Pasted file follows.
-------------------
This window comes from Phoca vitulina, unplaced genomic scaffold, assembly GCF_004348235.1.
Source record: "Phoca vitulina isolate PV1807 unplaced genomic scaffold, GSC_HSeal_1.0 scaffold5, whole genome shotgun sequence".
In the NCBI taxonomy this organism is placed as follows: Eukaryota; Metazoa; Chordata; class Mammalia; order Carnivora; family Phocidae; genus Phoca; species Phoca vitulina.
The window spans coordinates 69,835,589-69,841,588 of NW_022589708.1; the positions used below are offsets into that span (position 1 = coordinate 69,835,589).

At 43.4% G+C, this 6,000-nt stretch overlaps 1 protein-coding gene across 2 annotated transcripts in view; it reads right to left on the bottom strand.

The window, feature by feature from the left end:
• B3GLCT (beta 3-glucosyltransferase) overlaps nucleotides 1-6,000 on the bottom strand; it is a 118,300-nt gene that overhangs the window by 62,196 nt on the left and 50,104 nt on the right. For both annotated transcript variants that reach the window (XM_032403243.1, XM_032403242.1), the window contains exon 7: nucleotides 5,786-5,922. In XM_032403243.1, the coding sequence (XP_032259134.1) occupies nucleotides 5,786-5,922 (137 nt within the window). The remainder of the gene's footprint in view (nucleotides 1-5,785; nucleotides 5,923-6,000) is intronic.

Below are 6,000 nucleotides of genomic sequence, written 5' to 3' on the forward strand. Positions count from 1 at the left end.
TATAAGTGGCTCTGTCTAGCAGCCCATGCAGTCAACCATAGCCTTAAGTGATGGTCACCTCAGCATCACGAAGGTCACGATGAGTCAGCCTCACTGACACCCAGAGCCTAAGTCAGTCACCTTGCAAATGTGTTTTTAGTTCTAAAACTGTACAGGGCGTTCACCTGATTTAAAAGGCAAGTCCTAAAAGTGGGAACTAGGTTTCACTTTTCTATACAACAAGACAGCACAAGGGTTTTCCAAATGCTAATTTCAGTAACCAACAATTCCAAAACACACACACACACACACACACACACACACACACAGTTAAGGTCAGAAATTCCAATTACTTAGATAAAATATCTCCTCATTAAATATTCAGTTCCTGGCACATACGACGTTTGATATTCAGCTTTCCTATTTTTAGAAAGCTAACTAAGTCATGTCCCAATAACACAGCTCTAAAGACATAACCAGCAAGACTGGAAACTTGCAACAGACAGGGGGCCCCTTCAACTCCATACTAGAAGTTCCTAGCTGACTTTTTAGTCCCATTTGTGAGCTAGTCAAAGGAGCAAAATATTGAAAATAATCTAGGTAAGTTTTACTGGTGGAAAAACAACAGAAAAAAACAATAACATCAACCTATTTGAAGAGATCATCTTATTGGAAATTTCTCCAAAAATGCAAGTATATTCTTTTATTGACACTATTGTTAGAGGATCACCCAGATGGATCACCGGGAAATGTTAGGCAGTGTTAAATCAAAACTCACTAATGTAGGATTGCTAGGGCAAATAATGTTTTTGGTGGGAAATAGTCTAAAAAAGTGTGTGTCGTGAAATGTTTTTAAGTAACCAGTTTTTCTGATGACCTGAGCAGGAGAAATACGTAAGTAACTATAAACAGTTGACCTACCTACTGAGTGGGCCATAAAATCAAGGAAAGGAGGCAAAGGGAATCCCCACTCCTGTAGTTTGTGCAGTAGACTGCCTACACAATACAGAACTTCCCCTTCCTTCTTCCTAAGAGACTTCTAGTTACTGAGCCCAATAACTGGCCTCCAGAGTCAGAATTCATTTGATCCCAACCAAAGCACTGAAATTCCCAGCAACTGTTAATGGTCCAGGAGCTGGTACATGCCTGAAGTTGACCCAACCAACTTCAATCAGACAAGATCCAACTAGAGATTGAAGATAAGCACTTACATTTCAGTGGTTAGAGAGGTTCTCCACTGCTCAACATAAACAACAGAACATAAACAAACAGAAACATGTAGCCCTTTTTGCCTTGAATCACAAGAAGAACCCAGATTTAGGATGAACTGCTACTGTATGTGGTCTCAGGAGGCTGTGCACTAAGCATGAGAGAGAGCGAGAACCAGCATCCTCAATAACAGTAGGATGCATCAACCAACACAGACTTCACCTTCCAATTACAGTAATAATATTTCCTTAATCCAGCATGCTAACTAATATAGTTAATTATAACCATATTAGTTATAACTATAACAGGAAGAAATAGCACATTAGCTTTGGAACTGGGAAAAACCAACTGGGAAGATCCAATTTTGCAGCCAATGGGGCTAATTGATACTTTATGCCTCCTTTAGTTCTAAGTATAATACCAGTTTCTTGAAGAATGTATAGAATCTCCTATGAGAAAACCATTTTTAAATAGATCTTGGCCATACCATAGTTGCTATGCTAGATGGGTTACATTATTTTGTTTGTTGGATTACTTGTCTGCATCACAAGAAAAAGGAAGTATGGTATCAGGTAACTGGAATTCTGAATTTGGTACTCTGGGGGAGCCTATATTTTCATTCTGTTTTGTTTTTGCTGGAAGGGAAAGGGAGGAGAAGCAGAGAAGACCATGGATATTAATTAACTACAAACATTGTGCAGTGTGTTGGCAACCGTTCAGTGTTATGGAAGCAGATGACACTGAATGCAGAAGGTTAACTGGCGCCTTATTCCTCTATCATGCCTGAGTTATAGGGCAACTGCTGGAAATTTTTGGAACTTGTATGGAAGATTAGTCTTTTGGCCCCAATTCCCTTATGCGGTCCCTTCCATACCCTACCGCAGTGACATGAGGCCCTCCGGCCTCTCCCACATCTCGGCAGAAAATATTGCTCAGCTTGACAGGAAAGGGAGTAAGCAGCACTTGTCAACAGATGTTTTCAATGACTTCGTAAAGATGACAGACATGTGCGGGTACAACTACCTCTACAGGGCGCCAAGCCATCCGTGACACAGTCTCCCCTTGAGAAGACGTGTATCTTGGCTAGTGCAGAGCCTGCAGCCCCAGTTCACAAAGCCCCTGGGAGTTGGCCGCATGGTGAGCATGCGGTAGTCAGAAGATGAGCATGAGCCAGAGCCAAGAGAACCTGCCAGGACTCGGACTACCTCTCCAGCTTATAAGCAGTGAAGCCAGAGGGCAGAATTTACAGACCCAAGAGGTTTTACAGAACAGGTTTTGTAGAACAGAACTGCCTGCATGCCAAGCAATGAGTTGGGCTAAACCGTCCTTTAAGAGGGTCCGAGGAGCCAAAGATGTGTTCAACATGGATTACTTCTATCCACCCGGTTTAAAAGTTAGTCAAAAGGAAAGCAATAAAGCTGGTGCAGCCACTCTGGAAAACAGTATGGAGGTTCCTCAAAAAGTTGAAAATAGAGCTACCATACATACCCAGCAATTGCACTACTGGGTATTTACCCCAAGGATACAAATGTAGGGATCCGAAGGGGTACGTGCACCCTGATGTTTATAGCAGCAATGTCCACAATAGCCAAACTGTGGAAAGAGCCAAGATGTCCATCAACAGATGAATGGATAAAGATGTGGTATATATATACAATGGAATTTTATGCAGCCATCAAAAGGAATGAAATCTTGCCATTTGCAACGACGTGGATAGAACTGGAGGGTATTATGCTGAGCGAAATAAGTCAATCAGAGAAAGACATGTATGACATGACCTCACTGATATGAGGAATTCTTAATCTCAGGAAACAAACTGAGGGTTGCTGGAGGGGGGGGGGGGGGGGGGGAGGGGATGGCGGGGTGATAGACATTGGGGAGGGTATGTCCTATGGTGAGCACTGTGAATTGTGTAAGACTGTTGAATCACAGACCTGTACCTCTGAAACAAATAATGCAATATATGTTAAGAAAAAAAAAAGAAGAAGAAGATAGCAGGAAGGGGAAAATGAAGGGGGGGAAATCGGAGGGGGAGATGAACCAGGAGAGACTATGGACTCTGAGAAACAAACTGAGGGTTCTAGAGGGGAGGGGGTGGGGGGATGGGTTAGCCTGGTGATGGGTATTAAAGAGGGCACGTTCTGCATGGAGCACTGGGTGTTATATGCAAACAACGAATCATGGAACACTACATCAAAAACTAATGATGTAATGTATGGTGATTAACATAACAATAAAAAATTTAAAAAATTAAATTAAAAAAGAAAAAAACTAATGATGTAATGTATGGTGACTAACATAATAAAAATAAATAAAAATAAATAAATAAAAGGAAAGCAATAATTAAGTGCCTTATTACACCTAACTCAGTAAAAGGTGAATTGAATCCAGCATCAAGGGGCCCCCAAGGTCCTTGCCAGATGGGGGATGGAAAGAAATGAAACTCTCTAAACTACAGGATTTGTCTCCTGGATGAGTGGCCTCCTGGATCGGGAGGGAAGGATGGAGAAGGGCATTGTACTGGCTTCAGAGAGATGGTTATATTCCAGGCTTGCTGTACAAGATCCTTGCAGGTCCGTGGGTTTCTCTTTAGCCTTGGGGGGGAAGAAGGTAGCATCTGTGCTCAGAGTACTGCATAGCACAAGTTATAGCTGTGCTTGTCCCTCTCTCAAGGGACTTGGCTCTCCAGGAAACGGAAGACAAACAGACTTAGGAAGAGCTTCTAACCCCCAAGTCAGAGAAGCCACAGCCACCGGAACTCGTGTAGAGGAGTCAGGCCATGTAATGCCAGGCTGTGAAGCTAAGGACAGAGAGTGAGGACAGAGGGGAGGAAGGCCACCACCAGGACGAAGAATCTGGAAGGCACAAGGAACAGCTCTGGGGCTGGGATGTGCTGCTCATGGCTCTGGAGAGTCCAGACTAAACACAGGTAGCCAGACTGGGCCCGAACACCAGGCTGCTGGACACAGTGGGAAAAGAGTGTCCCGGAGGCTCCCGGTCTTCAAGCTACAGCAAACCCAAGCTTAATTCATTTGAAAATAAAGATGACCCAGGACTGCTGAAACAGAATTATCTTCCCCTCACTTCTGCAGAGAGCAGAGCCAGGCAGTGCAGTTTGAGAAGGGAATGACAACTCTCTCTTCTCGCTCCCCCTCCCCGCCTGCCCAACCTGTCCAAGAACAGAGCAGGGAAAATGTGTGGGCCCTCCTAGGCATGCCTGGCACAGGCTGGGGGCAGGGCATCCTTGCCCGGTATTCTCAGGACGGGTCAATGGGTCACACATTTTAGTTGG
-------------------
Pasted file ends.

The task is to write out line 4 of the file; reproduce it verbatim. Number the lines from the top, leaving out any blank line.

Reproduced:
The window spans coordinates 69,835,589-69,841,588 of NW_022589708.1; the positions used below are offsets into that span (position 1 = coordinate 69,835,589).